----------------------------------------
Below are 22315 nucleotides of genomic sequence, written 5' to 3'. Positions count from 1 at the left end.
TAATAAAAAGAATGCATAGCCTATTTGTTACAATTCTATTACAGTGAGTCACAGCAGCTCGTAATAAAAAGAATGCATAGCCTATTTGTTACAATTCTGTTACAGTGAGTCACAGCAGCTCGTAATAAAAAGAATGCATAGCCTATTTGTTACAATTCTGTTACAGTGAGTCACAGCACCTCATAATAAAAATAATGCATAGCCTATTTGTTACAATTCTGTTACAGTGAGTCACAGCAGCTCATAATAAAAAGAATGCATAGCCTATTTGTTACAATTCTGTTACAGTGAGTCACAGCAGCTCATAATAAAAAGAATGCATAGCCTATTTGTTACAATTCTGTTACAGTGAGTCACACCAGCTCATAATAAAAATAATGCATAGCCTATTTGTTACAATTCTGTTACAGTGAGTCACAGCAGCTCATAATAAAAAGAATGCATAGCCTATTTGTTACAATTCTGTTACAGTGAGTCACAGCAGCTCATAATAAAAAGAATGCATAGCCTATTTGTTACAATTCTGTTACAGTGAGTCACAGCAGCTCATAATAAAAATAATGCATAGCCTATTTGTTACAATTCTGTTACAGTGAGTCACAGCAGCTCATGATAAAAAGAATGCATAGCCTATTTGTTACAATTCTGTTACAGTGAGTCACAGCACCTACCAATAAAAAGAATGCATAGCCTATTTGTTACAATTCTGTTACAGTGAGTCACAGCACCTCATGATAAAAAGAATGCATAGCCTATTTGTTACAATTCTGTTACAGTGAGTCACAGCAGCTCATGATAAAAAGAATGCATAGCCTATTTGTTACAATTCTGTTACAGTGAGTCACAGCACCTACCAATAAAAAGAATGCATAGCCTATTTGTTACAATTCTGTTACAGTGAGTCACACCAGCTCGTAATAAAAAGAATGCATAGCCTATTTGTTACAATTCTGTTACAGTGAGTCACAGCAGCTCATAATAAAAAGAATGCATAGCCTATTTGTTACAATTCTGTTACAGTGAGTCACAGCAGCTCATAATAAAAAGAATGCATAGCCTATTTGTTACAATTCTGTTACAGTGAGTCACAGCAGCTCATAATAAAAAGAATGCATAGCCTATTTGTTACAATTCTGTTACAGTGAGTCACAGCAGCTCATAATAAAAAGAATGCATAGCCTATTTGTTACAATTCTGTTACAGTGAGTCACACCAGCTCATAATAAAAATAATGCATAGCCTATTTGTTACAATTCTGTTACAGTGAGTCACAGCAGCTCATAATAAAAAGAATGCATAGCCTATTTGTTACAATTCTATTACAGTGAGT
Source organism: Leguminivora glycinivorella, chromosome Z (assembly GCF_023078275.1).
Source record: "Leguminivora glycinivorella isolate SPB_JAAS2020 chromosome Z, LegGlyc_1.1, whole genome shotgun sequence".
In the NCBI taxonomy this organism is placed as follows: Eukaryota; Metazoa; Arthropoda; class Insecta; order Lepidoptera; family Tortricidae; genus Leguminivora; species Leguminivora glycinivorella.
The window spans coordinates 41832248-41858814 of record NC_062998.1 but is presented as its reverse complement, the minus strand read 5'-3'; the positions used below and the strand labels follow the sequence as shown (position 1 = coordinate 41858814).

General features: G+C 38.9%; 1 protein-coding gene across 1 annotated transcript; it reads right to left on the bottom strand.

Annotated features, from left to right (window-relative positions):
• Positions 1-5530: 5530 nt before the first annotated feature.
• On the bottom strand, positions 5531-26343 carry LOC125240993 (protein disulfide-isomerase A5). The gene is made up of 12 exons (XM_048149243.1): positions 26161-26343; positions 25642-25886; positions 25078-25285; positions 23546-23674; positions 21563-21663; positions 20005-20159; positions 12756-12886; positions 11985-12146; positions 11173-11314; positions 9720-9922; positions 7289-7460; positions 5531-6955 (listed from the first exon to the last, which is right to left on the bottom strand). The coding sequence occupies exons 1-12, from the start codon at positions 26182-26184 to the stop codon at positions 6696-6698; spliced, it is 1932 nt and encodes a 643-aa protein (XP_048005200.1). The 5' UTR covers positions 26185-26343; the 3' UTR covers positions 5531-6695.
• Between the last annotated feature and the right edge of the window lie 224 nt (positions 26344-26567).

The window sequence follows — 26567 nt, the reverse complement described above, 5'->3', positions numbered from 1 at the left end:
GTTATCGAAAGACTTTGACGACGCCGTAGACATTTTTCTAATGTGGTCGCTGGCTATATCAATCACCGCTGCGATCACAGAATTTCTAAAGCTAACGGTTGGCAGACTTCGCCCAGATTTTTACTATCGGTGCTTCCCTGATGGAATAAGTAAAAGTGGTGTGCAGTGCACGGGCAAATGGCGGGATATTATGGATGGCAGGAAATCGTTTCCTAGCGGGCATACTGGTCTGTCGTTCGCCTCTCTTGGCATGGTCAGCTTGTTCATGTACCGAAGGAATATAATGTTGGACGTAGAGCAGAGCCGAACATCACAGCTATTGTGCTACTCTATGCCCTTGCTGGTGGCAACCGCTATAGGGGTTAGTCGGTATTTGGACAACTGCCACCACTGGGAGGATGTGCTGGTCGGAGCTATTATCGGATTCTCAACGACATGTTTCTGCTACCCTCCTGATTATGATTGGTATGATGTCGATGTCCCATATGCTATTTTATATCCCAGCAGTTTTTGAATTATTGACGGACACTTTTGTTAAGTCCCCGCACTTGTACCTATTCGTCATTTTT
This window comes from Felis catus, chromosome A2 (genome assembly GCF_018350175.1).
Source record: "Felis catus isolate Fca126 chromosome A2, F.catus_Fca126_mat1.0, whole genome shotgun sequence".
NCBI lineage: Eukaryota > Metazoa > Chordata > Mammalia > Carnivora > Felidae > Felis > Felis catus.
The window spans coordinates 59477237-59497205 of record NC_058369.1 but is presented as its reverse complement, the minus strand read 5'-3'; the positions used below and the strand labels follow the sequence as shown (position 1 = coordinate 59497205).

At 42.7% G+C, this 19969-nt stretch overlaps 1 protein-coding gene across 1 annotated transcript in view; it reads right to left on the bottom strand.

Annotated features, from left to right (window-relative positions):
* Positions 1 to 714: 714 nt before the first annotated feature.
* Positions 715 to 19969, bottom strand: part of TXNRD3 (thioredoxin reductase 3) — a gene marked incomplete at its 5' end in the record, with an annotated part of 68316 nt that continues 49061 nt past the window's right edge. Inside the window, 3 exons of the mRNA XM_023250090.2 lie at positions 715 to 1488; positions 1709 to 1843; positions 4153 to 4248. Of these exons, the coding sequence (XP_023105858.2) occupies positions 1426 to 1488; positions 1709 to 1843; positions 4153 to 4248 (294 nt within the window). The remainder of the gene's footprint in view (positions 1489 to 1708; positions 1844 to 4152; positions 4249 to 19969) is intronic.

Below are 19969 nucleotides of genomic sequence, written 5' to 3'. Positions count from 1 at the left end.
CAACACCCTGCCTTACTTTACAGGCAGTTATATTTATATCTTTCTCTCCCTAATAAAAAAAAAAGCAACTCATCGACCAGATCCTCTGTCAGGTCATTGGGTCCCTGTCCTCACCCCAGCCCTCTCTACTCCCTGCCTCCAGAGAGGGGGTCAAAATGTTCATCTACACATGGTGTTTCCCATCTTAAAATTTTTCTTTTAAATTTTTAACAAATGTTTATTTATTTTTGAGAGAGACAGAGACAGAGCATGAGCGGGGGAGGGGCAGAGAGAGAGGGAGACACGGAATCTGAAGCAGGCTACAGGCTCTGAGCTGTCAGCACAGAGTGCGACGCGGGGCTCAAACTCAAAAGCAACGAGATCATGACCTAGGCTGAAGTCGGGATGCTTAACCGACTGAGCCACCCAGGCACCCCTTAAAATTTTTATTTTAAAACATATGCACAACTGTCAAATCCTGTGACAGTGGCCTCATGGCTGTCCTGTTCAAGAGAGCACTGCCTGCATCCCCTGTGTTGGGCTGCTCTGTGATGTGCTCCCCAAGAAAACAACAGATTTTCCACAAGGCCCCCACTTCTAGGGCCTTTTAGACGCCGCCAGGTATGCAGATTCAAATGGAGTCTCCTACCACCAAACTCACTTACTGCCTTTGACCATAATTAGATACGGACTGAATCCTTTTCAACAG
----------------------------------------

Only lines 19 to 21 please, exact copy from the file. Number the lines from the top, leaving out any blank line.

Annotated features, from left to right (window-relative positions):
* Positions 1 to 714: 714 nt before the first annotated feature.
* Positions 715 to 19969, bottom strand: part of TXNRD3 (thioredoxin reductase 3) — a gene marked incomplete at its 5' end in the record, with an annotated part of 68316 nt that continues 49061 nt past the window's right edge. Inside the window, 3 exons of the mRNA XM_023250090.2 lie at positions 715 to 1488; positions 1709 to 1843; positions 4153 to 4248. Of these exons, the coding sequence (XP_023105858.2) occupies positions 1426 to 1488; positions 1709 to 1843; positions 4153 to 4248 (294 nt within the window). The remainder of the gene's footprint in view (positions 1489 to 1708; positions 1844 to 4152; positions 4249 to 19969) is intronic.